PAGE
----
First, don’t attempt to understand Laser Pandas; the Laser Pandas will choose to understand you.
The point of Laser Pandas was to be a bad game. My premise is, and always will be, that teachers take far too much of the cognitive load onto themselves. We get caught up in the minutia of lesson planning and quickly forget that this is where all the thinking is done.
My students took to Laser Pandas quite willingly, but for the wrong reasons. As you can imagine, teenagers in a school will flock to nearly anything that doesn’t smell like sitting in a seat and listening. This is embarrassing for what we call “education”, and only good for me because even my most paltry attempts at fun will be considered monumental by comparison. Kind of like reverse sun spots. Let’s fix this:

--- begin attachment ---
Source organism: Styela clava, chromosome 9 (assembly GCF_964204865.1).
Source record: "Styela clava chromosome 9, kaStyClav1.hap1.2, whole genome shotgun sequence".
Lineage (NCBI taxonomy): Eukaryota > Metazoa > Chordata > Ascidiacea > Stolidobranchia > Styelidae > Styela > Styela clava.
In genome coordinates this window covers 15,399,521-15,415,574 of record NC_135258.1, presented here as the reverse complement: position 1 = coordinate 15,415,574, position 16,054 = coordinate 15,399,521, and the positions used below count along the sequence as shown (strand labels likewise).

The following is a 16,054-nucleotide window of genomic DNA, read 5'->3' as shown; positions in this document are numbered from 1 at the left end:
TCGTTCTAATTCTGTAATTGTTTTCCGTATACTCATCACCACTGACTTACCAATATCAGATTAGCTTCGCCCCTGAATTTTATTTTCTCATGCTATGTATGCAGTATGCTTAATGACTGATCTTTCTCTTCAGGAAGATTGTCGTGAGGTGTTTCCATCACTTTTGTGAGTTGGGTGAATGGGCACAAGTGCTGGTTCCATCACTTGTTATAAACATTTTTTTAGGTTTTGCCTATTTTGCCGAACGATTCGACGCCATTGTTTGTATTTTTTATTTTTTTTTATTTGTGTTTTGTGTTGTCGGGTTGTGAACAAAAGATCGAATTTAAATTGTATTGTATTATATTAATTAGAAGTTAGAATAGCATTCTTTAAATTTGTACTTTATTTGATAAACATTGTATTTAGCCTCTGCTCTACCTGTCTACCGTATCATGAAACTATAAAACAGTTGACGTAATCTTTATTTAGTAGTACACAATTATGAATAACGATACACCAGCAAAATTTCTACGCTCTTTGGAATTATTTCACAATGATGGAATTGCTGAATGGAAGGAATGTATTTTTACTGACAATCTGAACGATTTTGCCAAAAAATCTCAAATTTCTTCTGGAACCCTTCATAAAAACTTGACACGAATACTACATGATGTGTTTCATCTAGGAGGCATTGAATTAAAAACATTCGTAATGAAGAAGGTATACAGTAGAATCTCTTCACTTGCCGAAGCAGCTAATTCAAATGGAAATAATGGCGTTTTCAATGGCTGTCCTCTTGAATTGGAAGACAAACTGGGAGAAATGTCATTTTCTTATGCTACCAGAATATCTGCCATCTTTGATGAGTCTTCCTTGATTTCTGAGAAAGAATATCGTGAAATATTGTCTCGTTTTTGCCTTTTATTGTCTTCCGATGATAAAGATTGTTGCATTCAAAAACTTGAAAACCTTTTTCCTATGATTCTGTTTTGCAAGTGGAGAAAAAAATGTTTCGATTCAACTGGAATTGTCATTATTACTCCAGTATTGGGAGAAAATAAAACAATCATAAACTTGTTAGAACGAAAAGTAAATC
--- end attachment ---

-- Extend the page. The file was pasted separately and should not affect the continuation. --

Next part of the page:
The pandas were separated into heads, bodies, and appendages pieces and randomly passed out to students. For instance, a student may end up with a panda that is blind, has scuba tanks, and has lobster hands. Now, let the awkward biology-class mating simulations begin!
Here are the rules.
Here’s the point: The students are to create new rules for the game. They are to make it more accurate. I love this kind of lesson because it’s so stupidly simple even I can understand it.
Fun => Not good enough => Edit => More Fun => Repeat
You could even give a quiz, if you’re so inclined, about rule edits. You could make each student run a round of LzrPndz and have other students critique.
Laser Pandas never stops teaching. Laser Pandas loves you and wants what’s best for your understanding of genetics. Laser Pandas is better than Laser Cats.